14 Apr Helping Foster Care Youth Succeed
By Malcolm Marshall and Dameion King | Photo, Dameion King
In California tens of thousands of children are part of the foster care system, and according to experts those who “age out” face an uphill struggle into adulthood. Without financial support or assistance from family many of these young adults fail quickly.
According to a study on youth who age out of foster care, more than one in five will become homeless, less than 60 percent will graduate high school by age 19 and within two years of leaving foster care 25 percent will be involved in the justice system.
Amongst these stark numbers, officials from Contra Costa County, Alameda County and Solano County came together in March at Richmond’s Lovonya DeJean Middle School for a roundtable discussion with former foster youth from around the Bay Area to discuss how experiences in foster care shape individuals and to talk about how policy makers can help young people in foster care.
As part of the “2015 Road to Your Future Foster Youth Conference,” held on March 21, Richmond Police Chief Chris Magnus moderated the roundtable. Many of the former foster youth attributed part of their success to the California Fostering Connections to Success Act, Assembly Bill 12, which they said helped them transition into adulthood.
AB 12 was implemented in January 2012 and among other changes, it extended support to foster youth up until age 21 to help them transition into adulthood.
Sherion Arnold, a panelist, said that many of the programs and opportunities presented by AB12, including the extended age limit, taught her how to “live independently,” and inspired her to become a advocate for other foster youth.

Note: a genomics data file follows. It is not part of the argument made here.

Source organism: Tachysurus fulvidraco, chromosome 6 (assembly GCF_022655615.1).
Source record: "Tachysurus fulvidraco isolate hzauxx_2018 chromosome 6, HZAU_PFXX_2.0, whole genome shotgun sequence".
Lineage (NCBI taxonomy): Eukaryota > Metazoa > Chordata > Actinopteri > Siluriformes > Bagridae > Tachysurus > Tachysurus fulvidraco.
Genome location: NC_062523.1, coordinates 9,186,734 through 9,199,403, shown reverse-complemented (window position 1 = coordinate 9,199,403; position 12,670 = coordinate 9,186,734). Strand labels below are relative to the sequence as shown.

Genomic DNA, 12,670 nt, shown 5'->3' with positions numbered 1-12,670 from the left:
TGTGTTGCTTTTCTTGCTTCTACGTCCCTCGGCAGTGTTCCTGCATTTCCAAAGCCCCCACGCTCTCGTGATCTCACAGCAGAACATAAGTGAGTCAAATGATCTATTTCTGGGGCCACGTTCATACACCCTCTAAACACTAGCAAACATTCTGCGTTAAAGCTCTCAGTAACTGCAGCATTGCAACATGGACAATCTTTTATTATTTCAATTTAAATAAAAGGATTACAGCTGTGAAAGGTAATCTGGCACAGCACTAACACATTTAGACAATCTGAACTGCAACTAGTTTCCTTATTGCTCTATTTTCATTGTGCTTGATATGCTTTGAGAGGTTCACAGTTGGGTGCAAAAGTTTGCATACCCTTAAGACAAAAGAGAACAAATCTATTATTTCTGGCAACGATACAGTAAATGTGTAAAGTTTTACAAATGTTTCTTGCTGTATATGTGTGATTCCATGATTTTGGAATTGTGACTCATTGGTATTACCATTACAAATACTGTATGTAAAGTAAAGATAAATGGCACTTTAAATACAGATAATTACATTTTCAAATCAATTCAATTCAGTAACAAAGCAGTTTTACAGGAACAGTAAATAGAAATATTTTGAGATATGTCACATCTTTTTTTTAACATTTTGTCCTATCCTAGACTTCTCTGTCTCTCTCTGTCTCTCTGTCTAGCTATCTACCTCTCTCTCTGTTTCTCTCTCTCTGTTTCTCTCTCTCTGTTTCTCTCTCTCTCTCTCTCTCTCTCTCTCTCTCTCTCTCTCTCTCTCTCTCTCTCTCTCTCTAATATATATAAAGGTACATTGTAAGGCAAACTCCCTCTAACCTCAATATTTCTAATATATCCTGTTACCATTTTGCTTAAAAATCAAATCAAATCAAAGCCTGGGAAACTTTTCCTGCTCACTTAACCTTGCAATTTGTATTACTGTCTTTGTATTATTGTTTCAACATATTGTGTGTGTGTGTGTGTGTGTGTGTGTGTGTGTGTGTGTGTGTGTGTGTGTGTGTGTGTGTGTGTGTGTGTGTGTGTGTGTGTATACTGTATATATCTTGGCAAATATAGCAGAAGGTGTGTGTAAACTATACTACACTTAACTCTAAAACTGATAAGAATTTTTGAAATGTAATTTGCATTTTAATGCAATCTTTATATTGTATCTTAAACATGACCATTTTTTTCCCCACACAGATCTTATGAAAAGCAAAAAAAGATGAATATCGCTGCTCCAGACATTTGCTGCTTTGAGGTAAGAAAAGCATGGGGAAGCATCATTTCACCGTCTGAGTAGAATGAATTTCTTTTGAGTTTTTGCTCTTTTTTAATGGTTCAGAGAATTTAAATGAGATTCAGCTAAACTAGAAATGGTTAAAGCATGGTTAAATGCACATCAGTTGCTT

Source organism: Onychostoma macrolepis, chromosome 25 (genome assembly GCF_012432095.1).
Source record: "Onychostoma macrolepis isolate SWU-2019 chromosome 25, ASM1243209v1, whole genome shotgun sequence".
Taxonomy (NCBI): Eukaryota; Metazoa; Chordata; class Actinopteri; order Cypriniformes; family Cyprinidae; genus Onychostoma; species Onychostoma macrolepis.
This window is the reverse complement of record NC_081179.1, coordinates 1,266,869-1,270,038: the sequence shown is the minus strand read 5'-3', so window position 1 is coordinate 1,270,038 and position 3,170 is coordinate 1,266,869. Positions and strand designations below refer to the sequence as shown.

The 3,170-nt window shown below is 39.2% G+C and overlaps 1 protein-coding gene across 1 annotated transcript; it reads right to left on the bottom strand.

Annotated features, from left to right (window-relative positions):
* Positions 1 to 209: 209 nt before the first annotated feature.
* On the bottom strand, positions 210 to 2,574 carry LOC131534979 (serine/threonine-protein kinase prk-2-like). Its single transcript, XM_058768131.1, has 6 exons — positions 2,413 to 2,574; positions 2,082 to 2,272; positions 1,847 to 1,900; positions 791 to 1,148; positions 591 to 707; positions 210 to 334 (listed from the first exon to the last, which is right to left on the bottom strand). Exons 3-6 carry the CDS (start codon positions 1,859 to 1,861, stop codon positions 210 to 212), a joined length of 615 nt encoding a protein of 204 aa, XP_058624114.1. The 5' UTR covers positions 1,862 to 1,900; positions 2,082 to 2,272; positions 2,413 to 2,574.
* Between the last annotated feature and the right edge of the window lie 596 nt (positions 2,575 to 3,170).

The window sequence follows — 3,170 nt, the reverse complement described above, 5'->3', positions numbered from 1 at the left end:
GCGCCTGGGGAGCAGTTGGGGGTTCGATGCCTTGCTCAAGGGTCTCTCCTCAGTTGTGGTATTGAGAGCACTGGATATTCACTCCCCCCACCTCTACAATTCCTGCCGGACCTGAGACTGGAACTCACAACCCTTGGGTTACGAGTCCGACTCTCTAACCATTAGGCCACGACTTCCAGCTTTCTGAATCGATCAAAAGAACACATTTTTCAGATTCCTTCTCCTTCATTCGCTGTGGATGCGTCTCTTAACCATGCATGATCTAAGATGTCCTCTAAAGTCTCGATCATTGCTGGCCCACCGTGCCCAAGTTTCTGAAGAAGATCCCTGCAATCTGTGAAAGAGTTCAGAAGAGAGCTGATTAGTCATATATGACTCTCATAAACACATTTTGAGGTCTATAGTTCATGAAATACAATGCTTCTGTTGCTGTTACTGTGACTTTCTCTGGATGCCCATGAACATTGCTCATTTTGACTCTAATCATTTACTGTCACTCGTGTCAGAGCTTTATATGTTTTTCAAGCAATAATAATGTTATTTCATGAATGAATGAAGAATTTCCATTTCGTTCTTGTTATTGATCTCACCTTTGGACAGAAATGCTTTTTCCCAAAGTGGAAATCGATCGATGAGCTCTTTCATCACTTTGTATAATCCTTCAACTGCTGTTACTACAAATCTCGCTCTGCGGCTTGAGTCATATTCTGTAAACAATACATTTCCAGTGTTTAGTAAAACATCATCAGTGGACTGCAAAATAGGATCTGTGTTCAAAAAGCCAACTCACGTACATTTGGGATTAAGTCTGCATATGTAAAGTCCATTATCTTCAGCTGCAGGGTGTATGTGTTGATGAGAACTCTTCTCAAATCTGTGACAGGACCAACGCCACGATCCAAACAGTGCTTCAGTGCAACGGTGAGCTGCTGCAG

Along with Magnus, the roundtable included Contra Costa County Supervisor John Gioia, Solano County Supervisor Erin Hannigan and members of Richmond Mayor Tom Butt’s office.
This year, the conference was expanded to include Alameda and Solano counties because youth from Richmond often end up in these surrounding areas.
“A lot of our youth are placed in other families,” said Michelle Denise Milan, a crime prevention manager for the Richmond Police Department and member the conference planning committee. “They may have started out in Richmond but they ended up in Solano or Alameda County. It’s a very close-knit, connected community so we felt it was important to reach out to the other counties in partnership.”
According to the most recent numbers available from kidsdata.org, in 2013 there were 1,164 children in foster care in Contra Costa County, 1,614 in Alameda and 446 in Solano County. These numbers have decreased over the last decade but it’s still a lot of kids to serve.
“One of the things that the youth said when they told their stories was how hard it is to find someone that’s going to be with them through the long haul, who can walk them through the whole process,” Milan said. “You go from system, to another system, to another system trying to look for that stability in your life.”
The conference also featured workshops focused on the challenges that foster and transitioning youth face such as homelessness, employment skills, planning for college, money management and health.
There were also workshops that focused on life skills, relationship and dating, music and fitness courses and haircuts and personal styling.
“This is a day about finding resources and letting them know they can have a road map to their future,” Milan said.
Malcolm Penton, 32, a former foster youth who now works as an advocate with California Youth Connection, took part in the panels and said that in addition to housing, having people to depend on for guidance and advice is a big challenge facing foster youth.
“We really talked a lot about those pivotal moments and how we sort of made changes in our lives,” he said. “The difference for me, and I think for some of the others that didn’t have the same outcome that I had, was that there were certain people there in my life in those moments.”
Over 130 youth attended the third annual conference, which was hosted by the Richmond Police Department Youth Services Division in partnership with Contra Costa County Health and Human Services Department, Foster a Dream, a organization that provides resources to Bay Area foster youth, Contra Costa County Independent Living Skills Program, an organization that helps foster youth prepare for adulthood and the West Contra Costa Unified School District.